To determine the lineage differentiation pattern of these four subsets of human Vδ2 T cells, we analyzed the differentiation of purified CD45RA+CD27+, CD45RA− CD27+, and CD45RA−CD27− subsets upon in vitro culture with IPP in the presence of IL-2 for 12 d, using a long term culture system described previously to determine differentiation of CD4 T cells (21). As shown in Fig. 5
A, when CD45RA+CD27+ naive Vδ2 T cells were stimulated with IPP, all cells lost CD45RA and became CD45RO+, but most of them (∼70%) retained CD27 expression. From a functional point of view, these cells had strong proliferative capacity and low IFNγ production (Fig. 5 B). When memory-type CD45RA−CD27+ cells were stimulated under the same conditions, almost all cells recovered after a 12-d culture had lost CD27 expression (Fig. 5 C), and upon subsequent restimulation in vitro with IPP, produced high levels of IFNγ (Fig. 5 D). Finally, CD45RA−CD27− cells retained this phenotype after a 12-d culture (Fig. 5 E) and produced IFNγ upon in vitro stimulation with IPP (Fig. 5 F). Therefore, these data suggest that, at least upon in vitro culture with antigen, Vγ9Vδ2 T lymphocytes differentiate through the following lineage pattern: CD45RA+CD27+ → CD45RA− CD27+ → CD45RA−CD27− → CD45RA+CD27−. This possibility is in part supported by the analysis of telomere length, which decreases as a consequence of cell division (24), in different Vδ2 T cell subsets. Fig. 5 G shows that the length of telomeres progressively decreases during the transition from CD45RA+CD27+ to CD45RA−CD27+ to CD45RA−CD27− phenotype, with the latter subset having the lowest telomere length, suggesting that it had undergone a high number of divisions.
In this paper, we have defined discrete subsets of human Vδ2 T cells based on expression patterns of CD45RA and CD27; chemokine receptors and adhesion molecules; and homing and functional properties. However, we must point out that we have actually no formal evidence for the last step of the proposed differentiation pathway to occur, as we consistently failed to recover CD45RA+CD27− cells in IPP stimulated cultures of either CD45RA− CD27+ or CD45RA−CD27− cells. Additionally, because of the very low numbers and recovery of CD45RA+ CD27− Vδ2 T cells from inflammatory fluids, we could not perform any further functional analysis on this subset. Moreover, the frequency of these cells in the peripheral blood of healthy donors appears to be extremely low (<0.1%; unpublished data) and therefore not accessible for assays that depend on discrete quantities of purified cells. Finally, the possibility should be considered that transition from CD45RA−CD27− to CD45RA+ CD27− cells may take place in peripheral compartments, such as inflamed tissues, due to the presence of high amounts of antigen or the local production of cytokines, or both.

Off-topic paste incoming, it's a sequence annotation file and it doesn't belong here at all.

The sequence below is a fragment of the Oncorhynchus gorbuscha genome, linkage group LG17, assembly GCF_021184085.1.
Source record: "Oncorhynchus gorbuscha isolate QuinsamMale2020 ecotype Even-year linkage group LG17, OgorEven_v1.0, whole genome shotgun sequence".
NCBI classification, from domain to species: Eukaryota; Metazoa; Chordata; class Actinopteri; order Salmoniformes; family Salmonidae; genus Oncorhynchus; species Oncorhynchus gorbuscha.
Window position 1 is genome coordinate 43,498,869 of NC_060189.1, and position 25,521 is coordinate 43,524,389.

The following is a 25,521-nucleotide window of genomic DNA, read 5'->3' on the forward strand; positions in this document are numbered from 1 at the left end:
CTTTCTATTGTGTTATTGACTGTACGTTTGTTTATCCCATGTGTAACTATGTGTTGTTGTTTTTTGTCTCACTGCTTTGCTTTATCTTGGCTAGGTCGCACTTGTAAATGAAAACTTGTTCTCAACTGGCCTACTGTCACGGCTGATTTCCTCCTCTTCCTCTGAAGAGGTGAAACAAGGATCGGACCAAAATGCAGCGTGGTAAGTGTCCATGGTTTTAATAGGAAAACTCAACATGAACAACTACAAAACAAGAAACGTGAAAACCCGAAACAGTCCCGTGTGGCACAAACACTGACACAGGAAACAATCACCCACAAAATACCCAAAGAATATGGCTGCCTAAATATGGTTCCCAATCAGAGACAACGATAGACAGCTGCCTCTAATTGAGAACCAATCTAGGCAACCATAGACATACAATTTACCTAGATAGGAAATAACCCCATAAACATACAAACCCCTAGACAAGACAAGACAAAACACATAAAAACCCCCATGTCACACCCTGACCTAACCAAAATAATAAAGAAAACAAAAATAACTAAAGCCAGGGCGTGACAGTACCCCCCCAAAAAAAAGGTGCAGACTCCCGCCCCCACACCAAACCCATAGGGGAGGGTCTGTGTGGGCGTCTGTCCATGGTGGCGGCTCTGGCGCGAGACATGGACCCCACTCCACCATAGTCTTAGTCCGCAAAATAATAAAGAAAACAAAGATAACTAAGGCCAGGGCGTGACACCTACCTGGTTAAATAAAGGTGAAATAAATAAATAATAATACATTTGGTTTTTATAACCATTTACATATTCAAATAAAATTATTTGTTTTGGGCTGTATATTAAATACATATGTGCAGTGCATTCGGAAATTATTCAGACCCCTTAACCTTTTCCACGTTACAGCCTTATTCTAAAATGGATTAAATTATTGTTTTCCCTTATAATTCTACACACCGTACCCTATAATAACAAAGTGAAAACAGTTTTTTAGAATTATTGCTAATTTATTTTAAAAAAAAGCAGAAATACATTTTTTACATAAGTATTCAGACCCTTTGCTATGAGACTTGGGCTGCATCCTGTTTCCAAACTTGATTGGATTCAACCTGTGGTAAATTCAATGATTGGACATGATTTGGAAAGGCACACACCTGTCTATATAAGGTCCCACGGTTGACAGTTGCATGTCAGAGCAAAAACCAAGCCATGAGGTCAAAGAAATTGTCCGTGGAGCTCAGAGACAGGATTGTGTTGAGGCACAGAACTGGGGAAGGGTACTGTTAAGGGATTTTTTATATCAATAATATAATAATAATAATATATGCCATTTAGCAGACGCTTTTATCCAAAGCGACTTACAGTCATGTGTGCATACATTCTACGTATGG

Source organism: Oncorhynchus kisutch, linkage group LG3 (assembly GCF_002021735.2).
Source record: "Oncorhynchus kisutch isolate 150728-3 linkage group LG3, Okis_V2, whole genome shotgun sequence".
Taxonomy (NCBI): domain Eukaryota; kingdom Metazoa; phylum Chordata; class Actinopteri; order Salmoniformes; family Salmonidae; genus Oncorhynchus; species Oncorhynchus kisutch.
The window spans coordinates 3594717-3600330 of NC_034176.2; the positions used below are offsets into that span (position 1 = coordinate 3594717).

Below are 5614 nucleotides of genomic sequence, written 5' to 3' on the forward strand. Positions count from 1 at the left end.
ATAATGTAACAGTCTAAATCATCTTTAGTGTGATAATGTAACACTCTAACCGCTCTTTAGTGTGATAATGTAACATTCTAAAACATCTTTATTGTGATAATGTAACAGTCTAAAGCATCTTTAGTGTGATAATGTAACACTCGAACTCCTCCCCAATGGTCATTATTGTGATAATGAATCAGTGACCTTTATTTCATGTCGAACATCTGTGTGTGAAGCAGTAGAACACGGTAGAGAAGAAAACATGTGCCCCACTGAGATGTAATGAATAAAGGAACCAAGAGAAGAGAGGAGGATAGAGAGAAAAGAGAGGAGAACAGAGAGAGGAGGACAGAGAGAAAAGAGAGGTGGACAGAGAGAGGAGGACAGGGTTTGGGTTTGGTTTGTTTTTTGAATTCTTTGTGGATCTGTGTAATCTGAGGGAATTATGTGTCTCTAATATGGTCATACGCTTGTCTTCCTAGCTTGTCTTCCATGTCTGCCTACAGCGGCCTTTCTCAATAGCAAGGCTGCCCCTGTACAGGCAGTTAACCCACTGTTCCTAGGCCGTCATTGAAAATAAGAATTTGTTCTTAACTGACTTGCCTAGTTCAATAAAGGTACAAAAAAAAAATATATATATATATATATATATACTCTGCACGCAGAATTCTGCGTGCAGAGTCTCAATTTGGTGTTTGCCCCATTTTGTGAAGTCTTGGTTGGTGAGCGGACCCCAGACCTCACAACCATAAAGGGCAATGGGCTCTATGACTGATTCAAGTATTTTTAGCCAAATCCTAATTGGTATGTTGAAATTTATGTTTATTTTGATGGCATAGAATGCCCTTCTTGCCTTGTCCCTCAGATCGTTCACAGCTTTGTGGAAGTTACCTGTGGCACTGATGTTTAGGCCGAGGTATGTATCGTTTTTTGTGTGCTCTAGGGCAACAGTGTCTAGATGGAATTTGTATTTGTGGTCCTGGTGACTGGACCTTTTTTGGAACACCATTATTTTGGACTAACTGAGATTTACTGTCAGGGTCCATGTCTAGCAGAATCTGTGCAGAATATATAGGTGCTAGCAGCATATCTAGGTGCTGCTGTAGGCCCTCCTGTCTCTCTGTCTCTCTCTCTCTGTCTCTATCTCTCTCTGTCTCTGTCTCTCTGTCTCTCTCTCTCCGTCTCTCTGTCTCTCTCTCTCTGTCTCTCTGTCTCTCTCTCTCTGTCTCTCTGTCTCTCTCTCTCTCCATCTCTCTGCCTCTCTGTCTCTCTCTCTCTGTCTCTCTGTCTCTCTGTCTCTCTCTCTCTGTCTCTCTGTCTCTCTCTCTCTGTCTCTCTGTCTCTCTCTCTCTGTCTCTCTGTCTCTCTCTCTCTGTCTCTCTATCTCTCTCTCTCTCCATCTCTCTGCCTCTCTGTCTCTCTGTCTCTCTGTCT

Based on works in different experimental mouse models, which have reported early accumulation of γδ cells at sites of infection and inflammation (for review see reference 25), γδ T cells have been long considered as a readily available pool of cells that migrate preferentially to sites of inflammation and virtually lack long-term memory. However, analyses in humans have suggested that Vδ2 T cells may provide memory-type secondary responses (13, 14), and recent results in macaques have provided strong evidence for both primary and recall Vδ2 T cell response to Mycobacterium tuberculosis (15, 16), indicating that they contribute to both innate and adaptive immune response against microbial infection.
Data provided in this paper offer a plausible explanation to this apparent paradox: the CD45RA−CD27+ memory subset homing to the lymph node and lacking effector functions may represent an antigen-primed Vδ2 population trafficking to the lymph nodes and upon encounter with antigen generates a new wave of effector cells. On the other hand, CD45RA−CD27− cells represent a readily available pool of antigen-primed Vδ2 T cells which enter the peripheral tissues, where they can eventually further differentiate to CD45RA+CD27− cells, and by their ability to produce cytokines and exert cytotoxicity can contribute to the containment of invading microbial pathogens. Due to the protective role played by Vδ2 T cells in immune responses against intracellular microbial pathogens, such as M. tuberculosis (15, 26), our results might be of help in understanding the dynamics and expansion of Vδ2 T cells in disease states such as tuberculosis and AIDS, characterized by a dramatic loss of Vδ2 effector functions (17, 27, 28).
This work was supported by European Community grants QLK2-1999-00367 (to F. Dieli and A. Salerno) and QLK2-CT-1999-01093 (to F. Poccia), and by a grant from the Ministry for Education, University, and Research (PRIN 2001 to F. Dieli).
F. Dieli and F. Poccia contributed equally to this work.